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Sclerosis and large volatilities: Two sides of the same coin

Listed author(s):
  • Gartner, Hermann
  • Merkl, Christian
  • Rothe, Thomas

The labor market in Germany is more sclerotic and volatile than in the US. We show theoretically that sclerosis and large volatilities are two sides of the same coin. Both may be driven by large hiring costs and low quit rates.

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File URL: http://www.sciencedirect.com/science/article/pii/S0165176512002418
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Article provided by Elsevier in its journal Economics Letters.

Volume (Year): 117 (2012)
Issue (Month): 1 ()
Pages: 106-109

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Handle: RePEc:eee:ecolet:v:117:y:2012:i:1:p:106-109
DOI: 10.1016/j.econlet.2012.04.100
Contact details of provider: Web page: http://www.elsevier.com/locate/ecolet

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  1. Merkl, Christian & Schmitz, Tom, 2010. "Macroeconomic Volatilities and the Labor Market: First Results from the Euro Experiment," IZA Discussion Papers 4924, Institute for the Study of Labor (IZA).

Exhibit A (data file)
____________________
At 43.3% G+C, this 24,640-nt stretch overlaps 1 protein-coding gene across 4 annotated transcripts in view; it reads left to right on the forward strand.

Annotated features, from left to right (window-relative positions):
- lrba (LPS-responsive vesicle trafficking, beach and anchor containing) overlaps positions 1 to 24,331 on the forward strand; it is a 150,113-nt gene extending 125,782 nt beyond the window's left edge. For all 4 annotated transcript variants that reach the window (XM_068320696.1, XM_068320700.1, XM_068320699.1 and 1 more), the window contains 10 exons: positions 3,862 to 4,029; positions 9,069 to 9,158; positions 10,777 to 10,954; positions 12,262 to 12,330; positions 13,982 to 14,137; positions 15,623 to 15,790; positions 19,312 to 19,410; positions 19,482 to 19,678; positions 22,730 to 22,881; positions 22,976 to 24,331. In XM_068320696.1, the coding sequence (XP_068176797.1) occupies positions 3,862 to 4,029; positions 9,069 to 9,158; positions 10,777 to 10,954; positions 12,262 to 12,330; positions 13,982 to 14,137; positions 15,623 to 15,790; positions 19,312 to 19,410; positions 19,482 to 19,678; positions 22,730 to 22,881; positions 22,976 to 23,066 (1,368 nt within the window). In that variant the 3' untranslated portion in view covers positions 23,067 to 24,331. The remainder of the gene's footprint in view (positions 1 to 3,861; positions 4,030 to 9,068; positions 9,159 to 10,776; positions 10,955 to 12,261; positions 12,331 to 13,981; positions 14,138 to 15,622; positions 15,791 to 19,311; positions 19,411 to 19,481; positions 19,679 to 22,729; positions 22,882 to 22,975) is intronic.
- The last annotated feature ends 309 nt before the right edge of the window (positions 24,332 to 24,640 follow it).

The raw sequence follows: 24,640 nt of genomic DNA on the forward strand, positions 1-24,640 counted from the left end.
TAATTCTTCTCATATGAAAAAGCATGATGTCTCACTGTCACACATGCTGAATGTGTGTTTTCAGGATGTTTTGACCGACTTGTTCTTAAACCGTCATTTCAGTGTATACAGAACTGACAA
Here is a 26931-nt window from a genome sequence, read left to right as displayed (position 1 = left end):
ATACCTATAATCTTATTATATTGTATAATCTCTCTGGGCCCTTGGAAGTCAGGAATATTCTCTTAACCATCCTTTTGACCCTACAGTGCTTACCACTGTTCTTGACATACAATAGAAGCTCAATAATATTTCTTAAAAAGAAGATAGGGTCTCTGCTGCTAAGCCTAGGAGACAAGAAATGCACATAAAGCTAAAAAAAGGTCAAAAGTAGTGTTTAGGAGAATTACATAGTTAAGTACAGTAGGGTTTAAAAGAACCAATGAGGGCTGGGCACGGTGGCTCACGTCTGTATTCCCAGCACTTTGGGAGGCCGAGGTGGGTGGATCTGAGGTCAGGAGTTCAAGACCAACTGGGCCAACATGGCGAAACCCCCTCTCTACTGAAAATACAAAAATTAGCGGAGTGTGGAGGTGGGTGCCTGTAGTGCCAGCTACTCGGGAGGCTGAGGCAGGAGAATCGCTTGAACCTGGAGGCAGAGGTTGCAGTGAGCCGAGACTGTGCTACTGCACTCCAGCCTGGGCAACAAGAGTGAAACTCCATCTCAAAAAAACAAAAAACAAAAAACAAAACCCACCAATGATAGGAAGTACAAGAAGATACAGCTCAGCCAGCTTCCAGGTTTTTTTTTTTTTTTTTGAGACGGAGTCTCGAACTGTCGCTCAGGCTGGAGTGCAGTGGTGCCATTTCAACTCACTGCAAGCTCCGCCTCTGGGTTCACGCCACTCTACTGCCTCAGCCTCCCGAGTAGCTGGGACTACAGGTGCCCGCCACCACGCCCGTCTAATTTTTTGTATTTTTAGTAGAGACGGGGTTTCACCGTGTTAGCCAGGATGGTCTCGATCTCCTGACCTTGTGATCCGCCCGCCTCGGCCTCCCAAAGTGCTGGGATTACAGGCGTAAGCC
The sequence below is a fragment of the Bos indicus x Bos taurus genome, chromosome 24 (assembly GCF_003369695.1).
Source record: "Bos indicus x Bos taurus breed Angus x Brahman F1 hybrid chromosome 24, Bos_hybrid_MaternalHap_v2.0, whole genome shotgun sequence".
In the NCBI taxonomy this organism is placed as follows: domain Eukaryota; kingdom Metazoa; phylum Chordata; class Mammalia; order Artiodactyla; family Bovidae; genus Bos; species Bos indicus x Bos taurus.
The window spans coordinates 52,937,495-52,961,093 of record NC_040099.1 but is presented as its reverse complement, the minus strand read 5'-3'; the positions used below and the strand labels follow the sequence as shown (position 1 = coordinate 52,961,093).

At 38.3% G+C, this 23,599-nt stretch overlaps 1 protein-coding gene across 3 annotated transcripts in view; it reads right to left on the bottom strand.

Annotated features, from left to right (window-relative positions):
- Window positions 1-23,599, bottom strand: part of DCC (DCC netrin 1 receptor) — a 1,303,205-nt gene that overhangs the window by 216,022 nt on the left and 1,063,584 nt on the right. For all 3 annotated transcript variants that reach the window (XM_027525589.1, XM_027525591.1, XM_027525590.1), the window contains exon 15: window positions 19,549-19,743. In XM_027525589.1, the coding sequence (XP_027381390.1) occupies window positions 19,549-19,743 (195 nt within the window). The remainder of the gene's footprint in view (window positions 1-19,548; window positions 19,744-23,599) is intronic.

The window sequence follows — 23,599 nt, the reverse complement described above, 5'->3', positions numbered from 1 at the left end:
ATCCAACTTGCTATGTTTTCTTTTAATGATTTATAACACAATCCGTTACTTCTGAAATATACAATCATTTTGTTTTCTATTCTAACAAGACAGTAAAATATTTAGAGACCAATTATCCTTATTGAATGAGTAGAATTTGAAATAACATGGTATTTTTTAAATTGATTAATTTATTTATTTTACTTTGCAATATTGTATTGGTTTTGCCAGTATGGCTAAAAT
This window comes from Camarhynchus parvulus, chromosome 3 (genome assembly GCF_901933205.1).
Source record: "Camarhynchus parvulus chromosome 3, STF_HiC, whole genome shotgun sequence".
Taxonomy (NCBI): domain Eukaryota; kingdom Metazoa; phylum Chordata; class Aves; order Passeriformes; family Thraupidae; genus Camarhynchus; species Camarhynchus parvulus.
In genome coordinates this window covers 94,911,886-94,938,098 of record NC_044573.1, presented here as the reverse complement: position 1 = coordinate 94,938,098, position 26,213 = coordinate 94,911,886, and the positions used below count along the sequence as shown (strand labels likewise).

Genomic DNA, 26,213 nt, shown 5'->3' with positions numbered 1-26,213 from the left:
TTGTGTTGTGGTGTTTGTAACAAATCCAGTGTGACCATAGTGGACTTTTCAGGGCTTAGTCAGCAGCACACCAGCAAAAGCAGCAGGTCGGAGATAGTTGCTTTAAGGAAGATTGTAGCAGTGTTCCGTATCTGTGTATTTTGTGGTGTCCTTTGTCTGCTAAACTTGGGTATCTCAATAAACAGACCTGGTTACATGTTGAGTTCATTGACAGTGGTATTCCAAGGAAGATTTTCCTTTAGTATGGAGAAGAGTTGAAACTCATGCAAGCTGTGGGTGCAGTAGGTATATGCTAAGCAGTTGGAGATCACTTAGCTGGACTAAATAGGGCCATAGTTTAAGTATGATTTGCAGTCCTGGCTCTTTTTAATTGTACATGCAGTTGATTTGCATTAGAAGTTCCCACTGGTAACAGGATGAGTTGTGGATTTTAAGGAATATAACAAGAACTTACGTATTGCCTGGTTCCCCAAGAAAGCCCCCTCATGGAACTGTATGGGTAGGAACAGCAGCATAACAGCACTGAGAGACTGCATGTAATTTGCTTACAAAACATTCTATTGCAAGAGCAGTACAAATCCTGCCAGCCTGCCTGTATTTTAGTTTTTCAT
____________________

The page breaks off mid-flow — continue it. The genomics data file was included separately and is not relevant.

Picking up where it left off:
2. Christoffel, Kai & Kuester, Keith & Linzert, Tobias, 2009. "The role of labor markets for euro area monetary policy," Working Paper Series 1035, European Central Bank.
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  9. James S. Costain & Michael Reiter, 2003. "Business cycles, unemployment insurance and the calibration of matching models," Economics Working Papers 872, Department of Economics and Business, Universitat Pompeu Fabra, revised Oct 2006.
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  29. Klinger, Sabine & Wolf, Katja, 2008. "What explains changes in full-time and part-time employment in Western Germany? : a new method on an old question," IAB Discussion Paper 200807, Institut für Arbeitsmarkt- und Berufsforschung (IAB), Nürnberg [Institute for Employment Research, Nuremberg, Germany].
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